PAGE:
An analysis of the literary elements used in the poems requiescat isolation to marguerite and dover

Written in it was inspired by two visits he and his new wife Frances made to the south coast of England, where the white cliffs of Dover stand, just twenty two miles from the coast of France. Many claim it to be a honeymoon poem and that is understandable because romantic love, albeit of a Victorian nature, features strongly. Yet, for all the popularity of this particular work, Arnold himself was a sort of reluctant poet.

An analysis of the literary elements used in the poems requiescat isolation to marguerite and dover

Arnold s style of writing consists of writing exactly how he feels, rather than writing about what the readers want to hear. Analyzing Arnold s works shows a sorrowful, serious, and desolate mood throughout his writings. Literary elements such as imagery, setting, irony, allusion, and repetition are used to create the lonesome and pessimistic moods of three of Arnold s poems: RequiescatIsolation: To Margueriteand Dover Beach Arnold uses imagery to create the mood of one of his early poems, titled Requiescat.

The poem is about the death of a woman who the poet admired and held strong feelings towards. The opening lines of Requiescat describe the woman with Strew on her roses, roses, and never a spray of yew!

The image of roses is often associated with purity and affection. The emphasis of roses twice reveals to the reader that the narrator had a special relationship with the woman, possibly a lover.

Isolation. To Marguerite Analysis - caninariojana.com

This creates a compassionate and loving mood for the woman. However, by having the roses scattered over her body evokes an image of confusion and anger over her death. The yew, an evergreen tree with dark leaves, creates an image of cruelty or darkness while the roses create an image of beauty and grace.

The last few lines of the first stanza describe how the woman reposes into the casket and how the narrator would like to die as well, saying, would that I did too!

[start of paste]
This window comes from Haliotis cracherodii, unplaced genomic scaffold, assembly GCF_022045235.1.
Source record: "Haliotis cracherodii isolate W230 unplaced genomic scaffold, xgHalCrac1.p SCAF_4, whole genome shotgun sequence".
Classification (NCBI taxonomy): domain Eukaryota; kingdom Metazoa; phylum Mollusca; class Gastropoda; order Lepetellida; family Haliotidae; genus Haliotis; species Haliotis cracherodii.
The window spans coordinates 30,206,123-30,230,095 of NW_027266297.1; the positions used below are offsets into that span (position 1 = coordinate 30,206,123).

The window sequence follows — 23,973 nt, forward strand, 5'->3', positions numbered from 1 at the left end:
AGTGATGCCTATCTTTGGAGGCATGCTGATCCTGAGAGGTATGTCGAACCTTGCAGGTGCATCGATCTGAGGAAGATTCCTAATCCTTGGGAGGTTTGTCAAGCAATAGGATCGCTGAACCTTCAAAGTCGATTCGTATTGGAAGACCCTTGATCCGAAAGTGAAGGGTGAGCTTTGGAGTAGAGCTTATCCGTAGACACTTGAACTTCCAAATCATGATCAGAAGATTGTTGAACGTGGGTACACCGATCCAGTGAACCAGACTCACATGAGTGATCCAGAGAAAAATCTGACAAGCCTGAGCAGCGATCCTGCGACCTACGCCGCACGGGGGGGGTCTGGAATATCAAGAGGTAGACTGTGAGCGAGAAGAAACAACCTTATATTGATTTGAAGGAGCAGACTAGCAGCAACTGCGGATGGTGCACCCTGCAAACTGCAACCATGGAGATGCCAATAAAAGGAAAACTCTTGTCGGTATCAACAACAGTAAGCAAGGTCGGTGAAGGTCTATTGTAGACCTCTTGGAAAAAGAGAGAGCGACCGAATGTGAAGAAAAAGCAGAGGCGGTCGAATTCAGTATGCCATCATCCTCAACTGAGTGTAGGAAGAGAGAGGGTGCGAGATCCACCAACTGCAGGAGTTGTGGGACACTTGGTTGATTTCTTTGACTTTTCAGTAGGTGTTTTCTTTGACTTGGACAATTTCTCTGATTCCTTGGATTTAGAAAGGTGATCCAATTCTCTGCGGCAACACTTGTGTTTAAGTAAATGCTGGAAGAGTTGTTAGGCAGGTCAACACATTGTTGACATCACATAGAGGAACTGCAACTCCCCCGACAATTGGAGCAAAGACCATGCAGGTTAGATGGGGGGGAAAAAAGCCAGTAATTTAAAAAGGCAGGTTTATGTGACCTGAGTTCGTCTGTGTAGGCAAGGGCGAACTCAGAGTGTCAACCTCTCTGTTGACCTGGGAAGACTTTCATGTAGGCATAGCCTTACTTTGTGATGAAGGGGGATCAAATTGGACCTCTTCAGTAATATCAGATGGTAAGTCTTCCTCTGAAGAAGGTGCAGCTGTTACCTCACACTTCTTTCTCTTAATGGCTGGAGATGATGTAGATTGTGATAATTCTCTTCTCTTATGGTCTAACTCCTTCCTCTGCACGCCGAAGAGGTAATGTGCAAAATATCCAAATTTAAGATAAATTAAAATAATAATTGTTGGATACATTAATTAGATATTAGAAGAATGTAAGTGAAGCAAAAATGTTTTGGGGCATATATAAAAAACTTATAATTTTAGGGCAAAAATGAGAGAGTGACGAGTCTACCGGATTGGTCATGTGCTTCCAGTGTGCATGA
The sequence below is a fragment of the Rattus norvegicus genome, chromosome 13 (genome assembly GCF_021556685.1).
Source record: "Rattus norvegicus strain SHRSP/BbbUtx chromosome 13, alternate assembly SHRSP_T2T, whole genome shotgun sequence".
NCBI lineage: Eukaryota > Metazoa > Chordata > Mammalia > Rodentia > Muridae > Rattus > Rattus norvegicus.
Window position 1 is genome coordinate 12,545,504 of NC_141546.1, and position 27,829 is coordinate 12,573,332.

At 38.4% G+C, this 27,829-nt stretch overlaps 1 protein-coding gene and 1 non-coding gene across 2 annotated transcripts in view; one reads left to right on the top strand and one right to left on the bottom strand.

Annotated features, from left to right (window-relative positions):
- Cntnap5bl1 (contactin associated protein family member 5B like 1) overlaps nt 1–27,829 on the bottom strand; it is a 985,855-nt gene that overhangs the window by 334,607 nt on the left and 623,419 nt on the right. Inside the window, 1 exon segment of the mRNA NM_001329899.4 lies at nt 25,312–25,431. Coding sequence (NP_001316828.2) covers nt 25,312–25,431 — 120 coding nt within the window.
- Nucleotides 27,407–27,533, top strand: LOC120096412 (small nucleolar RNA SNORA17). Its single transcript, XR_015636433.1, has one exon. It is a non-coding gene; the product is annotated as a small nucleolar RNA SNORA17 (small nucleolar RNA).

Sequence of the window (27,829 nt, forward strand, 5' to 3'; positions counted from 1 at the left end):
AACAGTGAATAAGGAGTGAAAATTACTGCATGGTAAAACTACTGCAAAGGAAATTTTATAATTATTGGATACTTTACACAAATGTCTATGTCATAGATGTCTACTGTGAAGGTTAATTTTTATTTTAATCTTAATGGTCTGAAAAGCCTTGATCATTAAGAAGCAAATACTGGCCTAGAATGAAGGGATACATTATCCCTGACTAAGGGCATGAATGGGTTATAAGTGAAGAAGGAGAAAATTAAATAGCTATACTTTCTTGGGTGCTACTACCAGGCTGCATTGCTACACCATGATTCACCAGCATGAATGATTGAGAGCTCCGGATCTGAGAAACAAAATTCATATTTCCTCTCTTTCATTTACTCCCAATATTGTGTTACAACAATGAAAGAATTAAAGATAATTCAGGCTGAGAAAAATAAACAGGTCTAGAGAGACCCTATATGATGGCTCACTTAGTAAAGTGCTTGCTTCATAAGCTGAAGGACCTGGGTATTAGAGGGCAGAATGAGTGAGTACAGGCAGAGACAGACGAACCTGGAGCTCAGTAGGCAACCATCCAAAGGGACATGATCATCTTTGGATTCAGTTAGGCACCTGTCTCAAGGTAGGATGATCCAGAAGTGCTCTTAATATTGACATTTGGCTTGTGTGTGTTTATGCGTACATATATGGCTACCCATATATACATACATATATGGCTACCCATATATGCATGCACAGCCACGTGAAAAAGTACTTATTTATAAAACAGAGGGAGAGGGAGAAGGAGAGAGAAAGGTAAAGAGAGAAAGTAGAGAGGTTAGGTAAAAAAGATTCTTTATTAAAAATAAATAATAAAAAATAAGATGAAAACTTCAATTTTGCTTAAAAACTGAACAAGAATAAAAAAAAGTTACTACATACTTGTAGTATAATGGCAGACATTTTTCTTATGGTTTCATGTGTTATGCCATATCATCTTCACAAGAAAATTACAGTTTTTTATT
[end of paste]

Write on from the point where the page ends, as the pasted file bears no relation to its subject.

This image evokes a sad and desolate mood.

An analysis of the literary elements used in the poems requiescat isolation to marguerite and dover

The narrator is alone and cannot bear living a life without her. Synchronous sounds are the sounds that match the image Sound effects simulate reality, create illusions and help to create mood and ambience. Sound effects are made up Arnold continues to create the mood of the poem by describing the dead woman in the second stanza.

The narrator describes the woman as someone who bathed in the world with smiles of glee. The word bathed emphasizes the purity of the woman and how she lit up the world. However, her heart was tired, tired.

This reveals t the reader that she worked to help others, but may have been taken advantage of or maybe taken for granted. The use of the word tired twice emphasizes the fragile heart of the woman. This creates a sad and sympathetic mood, for her death seems untimely.Thus the poem begins with the announcement of a separation and the evocation of what it is like all the time to be alone and to make a world only out of feelings for the beloved.

Other well-known poems, such as "Dover Beach," link the problem of isolation with what Arnold saw as the dwindling faith of his time. Despite his own religious doubts, a source of great anxiety for him, in several essays Arnold sought to establish the essential truth of Christianity.

Isolation: To Marguerite Poem by Matthew Arnold - Poem Hunter

The Poem Analysis Matthew Arnold achieves a lonely tone in the poem “Dover Beach, ” through the use of imagery, simile, and personification. The poem begins with a .

On the most obvious level, “Isolation. To Marguerite” seems self-explanatory: It is an evocation of human isolation that is intensified by the lover’s yearning to unite with his beloved.

Literary elements such as imagery, setting, irony, allusion, and repetition are used to create the lonesome and pessimistic moods of three of Arnold s poems: Requiescat (), Isolation: To Marguerite (), and Dover Beach (). We were apart; yet, day by day, Among the major Victorian writers sharing in a revival of interest and respect in the second half of the twentieth century, Matthew Arnold is unique in that his reputation rests equally upon his poetry and his prose.

Poem Analysis of Isolation: To Marguerite by Matthew Arnold for close reading